Tomb Raider (2013) introduced us to a new Lara with fabled TressFX hair that behaves a lot more realistically than the pre-rendered mop we were used to. However, the card does not seem to cope well with this technology and we had to drop it in our test run. We used highest possible settings with TressFX on. The Test run was shorter since the benchmark tool offered by the game runs for less than out 120s target time.The Strix GTX 980 Ti simply dominates the benchmarks in this game despite the handicap posed by the TressFX technology.The frametime graph is pretty densely packed with a few spikes here and there. The FPS graph is very smooth, though appearing slightly serrated.
Total War: Rome II
Total War: Rome II is another CPU heavy game that offers significant visual goodness. It offers a benchmark tool that focuses more on GPU power though and that is what we used for our test run of 120s. We set the game to Extreme and Unit Size to Small so as to reduce the impact of the CPU. Unlimited Video Memory was off so the game could scale down visual settings if it reached a bottleneck.This CPU heavy game doesn’t bother the Strix GTX 980 Ti much other than with the Vegetation Alpha that has always been a thorn in the side of NVIDIA GPUs that causes it to lose to the Strix Radeon R9 Fury in the Minimum FPS.The frametimes are densely distributed with few variations. The FPS graph shows a large amount of fluctuations.
Our acoustics testing consisted of trying to determine how noticeable the noise output from the card was, when kept in a case at 1m distance with the side panel closed, as it might be in a real world scenario. Noise is a very relative characteristic that depends not only on the person hearing, but also on the background noise of their surroundings. During the course of our testing, we found that the card barely went over 50% fan speed even at full load, which was silent to our ears. However, setting the fans at 100% rpm makes a noticeable din that sounds something like an industrial blower.
At idle the card hovered in the 46°-52°C range with an ambient temperature of 33°C, which is rather warm. The card barely breached to 80°C under load. While overclocked it would plateau out at 84°C as the fan kicked up its RPM, which is the same as the stock peak. We were quite surprised by this as this a step higher than the under 80°C temperatures we have been accustomed to with Asus’s DirectCU II cooler designs.
The card comes in an 8pin+8pin power connector configuration, and is rated at 250W TDP. The card requires a good PSU for overclocking. The extra power as compared to the stock design increases the overclocking headroom of the card. However, this does come at the cost of power efficiency that has been a key selling point for the Maxwell architecture.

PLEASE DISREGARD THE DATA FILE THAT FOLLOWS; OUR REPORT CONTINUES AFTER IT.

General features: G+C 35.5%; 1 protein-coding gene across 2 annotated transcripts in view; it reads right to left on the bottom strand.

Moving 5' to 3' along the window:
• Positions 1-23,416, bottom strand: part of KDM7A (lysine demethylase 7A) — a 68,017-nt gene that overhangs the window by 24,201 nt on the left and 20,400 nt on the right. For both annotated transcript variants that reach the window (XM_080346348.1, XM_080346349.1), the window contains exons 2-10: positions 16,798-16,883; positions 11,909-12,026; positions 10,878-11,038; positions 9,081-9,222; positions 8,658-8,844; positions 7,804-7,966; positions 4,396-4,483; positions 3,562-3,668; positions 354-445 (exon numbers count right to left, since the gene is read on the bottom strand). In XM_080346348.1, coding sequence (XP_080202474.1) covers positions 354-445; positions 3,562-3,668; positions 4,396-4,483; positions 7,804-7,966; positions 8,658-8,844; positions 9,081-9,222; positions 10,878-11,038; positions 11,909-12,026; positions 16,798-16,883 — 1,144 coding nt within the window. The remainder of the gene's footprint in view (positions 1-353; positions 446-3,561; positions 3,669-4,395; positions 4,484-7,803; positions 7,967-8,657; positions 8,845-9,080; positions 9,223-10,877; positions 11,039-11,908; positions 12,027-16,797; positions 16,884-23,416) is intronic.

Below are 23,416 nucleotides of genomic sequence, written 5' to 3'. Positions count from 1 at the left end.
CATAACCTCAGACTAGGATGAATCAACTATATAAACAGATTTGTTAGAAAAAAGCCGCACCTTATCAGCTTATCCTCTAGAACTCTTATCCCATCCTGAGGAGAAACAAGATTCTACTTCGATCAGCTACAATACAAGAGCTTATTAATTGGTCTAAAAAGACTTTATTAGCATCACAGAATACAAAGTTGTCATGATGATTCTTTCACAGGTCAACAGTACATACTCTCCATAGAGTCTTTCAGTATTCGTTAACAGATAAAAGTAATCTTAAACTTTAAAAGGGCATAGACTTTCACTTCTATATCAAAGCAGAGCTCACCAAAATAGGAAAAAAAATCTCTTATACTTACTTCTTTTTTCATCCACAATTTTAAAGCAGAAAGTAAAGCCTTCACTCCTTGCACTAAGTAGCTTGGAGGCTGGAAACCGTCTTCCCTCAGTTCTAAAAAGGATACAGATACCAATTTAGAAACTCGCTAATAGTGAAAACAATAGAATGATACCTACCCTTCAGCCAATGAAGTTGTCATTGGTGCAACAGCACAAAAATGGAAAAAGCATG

Overclocking the Strix GTX 980 Ti
Using MSI Afterburner, we were able to push the core clock to 1275MHz with boost clock at 1376MHz and the VRAM to an effective 7960MHz. This is a total overclock of about 5% over the factory values but notably an overclock of 27.5% over the stock values on the core clock, which beats the maximum we reached on the stock card. The VRAM overclocks by 10.5% over factory values and 13.5% over stock values. This was borderline stable and was achieved by increasing Power limit to 110%. To keep the temperatures in check, it is a good idea to set the fan to 60-70% from the outset, especially when the ambient temperatures are higher. All our tests however, were conducted in the stock configuration.
We ran 3DMark to check improvements in the overclocked performance and the graphics score increased from 15863 to 16390.We also ran the benchmark offered by the game Thief to get a real world idea of the performance gains. We used the Very High settings for our runs that concluded in less time than our standard 120 second runs. One must note that Thief is slightly unreliable as a benchmark due to inconsistency in results across various runs. That said we got an improvement of about 2-3 fps on average with a very slightly lower 99th percentile frametime and a significantly higher minimum FPS, which is decent.
Asus has overhauled its GPU Tweak utility and it now looks much sleeker and integrates X-split for streaming. It also comes with a 1 year premium subscription of X-split. With NVIDIA’s GeForce Experience, the card can support features like Shadowplay and game streaming. NVIDIA has also purposed this application for keeping its drivers up to date and ships only the installer for it with the GPU, expecting the consumer to download the latest driver. The card’s LED strip can also be controlled to display some cool effects. The new card also lets one use a technique called Dynamic Super Resolution that can be used to enhance the visual quality of shoddy console ports.
The Strix GTX 980 Ti is an aggressively overclocked version of the GTX 980 Ti which beats the more expensive GTX Titan X out of the box at three fourth of the price. Our previous review of the GTX 980 Ti showed how close it came to the GTX Titan X in terms of performance and the huge overclocking potential it had. Asus has exploited this well and must be lauded for their cooler design that allows us to push this chip even further.
Asus’s cooler design seems to be pretty efficient and does a good job of keeping the temperatures down when it matters. We do have some misgivings about the actuation temperature of the 0dB fans for the hot temperature conditions in India with the card reaching 85°C when overclocked while ambient temperatures soared to 35°C. However, Asus have assured us that the products being shipped to market will have a new BIOS to keep the temperatures under check. The reimagining of the Strix branding comes off as rather attractive while remaining pretty functional when it comes to assembling the PC.
The overclocking performance of the card shows that the chip can be pushed a bit more with a custom cooling design, though with the already aggressive factory overclock, there’s little headroom left. Power Efficiency takes a backseat in this quest for performance however. On pure performance alone, the card scores quite high on the Value for Money chart though it already utilises a large amount of the overclocking potential of the chip. The pricing point makes it a rather tempting offering in comparison to other custom GTX 980 Ti variants in the market and the GTX Titan X. We award this card the iLL Gaming Gold and Editor’s Choice based on its performance and value.
We are extremely grateful to Asus for providing us with a test sample for reviewing.
-Mediocre Power Efficiency